With the U.S. departure and Taliban advances across the country, the future of Afghanistan’s political stability is increasingly in question. Foreign forces are expediting their withdrawal—at times doing so unannounced and without the awareness of the Afghan government or forces. In the meantime, the Taliban have been increasing their control over the region by seizing district after district, and overrunning bases where demoralized and fatigued forces have either surrendered or fled.
Despite the growing concerns over Afghanistan’s stability and political future, the country remains a strategic location and link for many cross-border connectivity initiatives. As Afghanistan President Ashraf Ghani stated in a January 2021 speech: “Afghanistan’s location as a roundabout that links Central Asia with South, East and West Asia as well as implementation of significant economic and infrastructural projects…proves that our vision of connectivity is not an improbable dream but an undeniable reality.” Among the most notable of these ambitious projects is the Turkmenistan-Afghanistan-Pakistan-India (TAPI) pipeline project. Just last month, Afghanistan’s Foreign Minister Mohammed Haneef Atmar met with Turkmenistan’s Foreign Minister Rashid Meredow in Herat to discuss several connectivity projects including the pipeline, which will reportedly be inaugurated in Afghanistan in August 2021.
Although, the TAPI pipeline will be a key economic project that is promised to be mutually beneficial to all parties involved, geopolitics, bureaucratic and economic obstacles, and the security situation within the region have delayed the project on numerous occasions within the last three decades. Today, not much has changed, the project is still being delayed by changing geopolitical dynamics and the rising insecurity and increasing violence within Afghanistan.
A Turbulent History
The TAPI pipeline was first proposed over 30 years ago in a 1995 Memorandum of Understanding between Turkmenistan and Pakistan for a pipeline that cut across Afghanistan. At that time, the Taliban were in power in Afghanistan and part of the pipeline negotiations. However, construction was repeatedly delayed due to political instability in the country, first in 1998 after a U.S.-based corporation supporting the project withdrew following U.S. tensions with the Taliban with the al Qaeda bombings of its embassies in Kenya and Tanzania. After the 2001 U.S. invasion of Afghanistan, construction was once again delayed as a result of the political instability that spread through the country. Although leaders from Turkmenistan, Pakistan, and Afghanistan (then under the Afghan government) signed agreements to cooperate on the project in 2002, and later bringing in India in 2010, surveying for the project did not begin until 2018 (despite an anticipated completion in 2017).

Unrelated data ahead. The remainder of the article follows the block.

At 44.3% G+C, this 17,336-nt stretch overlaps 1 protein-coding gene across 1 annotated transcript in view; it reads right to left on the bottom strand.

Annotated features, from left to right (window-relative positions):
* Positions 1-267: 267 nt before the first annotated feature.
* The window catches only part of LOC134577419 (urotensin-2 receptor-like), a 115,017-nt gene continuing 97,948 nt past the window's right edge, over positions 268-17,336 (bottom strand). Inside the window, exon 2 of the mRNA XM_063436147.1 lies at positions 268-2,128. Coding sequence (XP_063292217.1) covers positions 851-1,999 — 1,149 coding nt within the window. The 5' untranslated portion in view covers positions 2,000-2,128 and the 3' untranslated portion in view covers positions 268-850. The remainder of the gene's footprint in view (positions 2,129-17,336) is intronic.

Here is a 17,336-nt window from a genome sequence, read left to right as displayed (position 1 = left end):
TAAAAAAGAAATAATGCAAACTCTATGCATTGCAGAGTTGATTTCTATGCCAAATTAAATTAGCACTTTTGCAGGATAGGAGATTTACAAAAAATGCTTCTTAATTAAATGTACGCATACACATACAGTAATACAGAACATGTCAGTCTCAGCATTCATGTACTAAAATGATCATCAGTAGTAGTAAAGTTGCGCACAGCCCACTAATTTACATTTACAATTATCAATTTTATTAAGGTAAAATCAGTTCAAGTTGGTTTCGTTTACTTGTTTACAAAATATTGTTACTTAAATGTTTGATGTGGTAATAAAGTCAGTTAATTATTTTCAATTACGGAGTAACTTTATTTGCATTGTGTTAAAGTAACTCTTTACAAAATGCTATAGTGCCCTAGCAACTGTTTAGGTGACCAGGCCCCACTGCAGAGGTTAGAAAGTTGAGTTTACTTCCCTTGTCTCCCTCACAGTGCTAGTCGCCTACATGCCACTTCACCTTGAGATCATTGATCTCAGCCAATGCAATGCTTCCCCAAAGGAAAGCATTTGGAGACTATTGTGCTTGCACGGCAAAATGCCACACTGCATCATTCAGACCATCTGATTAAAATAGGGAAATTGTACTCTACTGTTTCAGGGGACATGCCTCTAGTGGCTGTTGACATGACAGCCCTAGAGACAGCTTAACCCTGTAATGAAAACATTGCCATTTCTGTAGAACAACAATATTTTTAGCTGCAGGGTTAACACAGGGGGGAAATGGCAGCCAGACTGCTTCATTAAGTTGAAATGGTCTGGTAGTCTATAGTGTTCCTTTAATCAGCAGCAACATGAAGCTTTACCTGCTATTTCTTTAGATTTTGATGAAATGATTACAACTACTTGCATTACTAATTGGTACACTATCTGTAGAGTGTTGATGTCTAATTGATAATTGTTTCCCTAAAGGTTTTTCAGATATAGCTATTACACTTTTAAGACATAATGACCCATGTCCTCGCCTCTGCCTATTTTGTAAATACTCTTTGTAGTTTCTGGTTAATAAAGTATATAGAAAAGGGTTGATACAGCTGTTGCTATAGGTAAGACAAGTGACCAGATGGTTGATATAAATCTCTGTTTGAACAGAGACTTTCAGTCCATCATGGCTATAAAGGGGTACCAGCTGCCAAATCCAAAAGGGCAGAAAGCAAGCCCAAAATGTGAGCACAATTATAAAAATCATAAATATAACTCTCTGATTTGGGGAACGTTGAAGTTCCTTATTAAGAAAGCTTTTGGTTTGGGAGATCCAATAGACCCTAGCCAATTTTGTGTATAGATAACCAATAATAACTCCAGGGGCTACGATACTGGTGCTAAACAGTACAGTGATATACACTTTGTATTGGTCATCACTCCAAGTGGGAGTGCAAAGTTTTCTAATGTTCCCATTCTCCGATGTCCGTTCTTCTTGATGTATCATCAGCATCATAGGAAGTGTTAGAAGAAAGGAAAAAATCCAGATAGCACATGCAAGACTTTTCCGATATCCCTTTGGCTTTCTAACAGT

According to the Asian Development Bank, a project shareholder, the TAPI pipeline will span over 1600 kilometers from the Turkmenistan-Afghanistan border to the Pakistan-India border. When the pipeline is at its full capacity it will transport 33 billion cubic meters (bcm) of natural gas each year from Turkmenistan to Afghanistan, Pakistan, and India. The distribution would provide Afghanistan access to five percent and 47.5 percent to Pakistan and another 47.5 percent to India for thirty years. There have been competing figures over how much Afghanistan may receive in transit fees, with reports ranging from USD $400 million by Afghan news agencies to claims of receiving USD $1 billion from the Turkmen foreign minister, Rashid Meredov. The starkly different reports that have been shared suggest that these estimates are just that – estimates – rather than a calculated fixed process that Afghanistan can rely on.
The state company of Turkemenistan, Turkmengaz, is the main contributor to the project, responsible for financing USD $8.5 billion of the $10 billion costs as well as managing the TAPI pipeline. This is the company’s first time managing a project with foreign countries and has found it difficult to get investors. Afghanistan, Pakistan, and India have only committed to five percent of the project cost (around USD $500 million), which could indicate the riskiness of the project or their lack of support. Thus, influencing potential investors on the viability of the project if the parties involved are not investing more in a project that still requires additional funding. Furthermore, as a country known for its international isolation and authoritarian control over the media, questions have risen about proof of the pipelines construction and veracity of information from the Turkmenistan’s side on the pipeline’s completion.
TAPI Pipeline: State Incentives and Geopolitics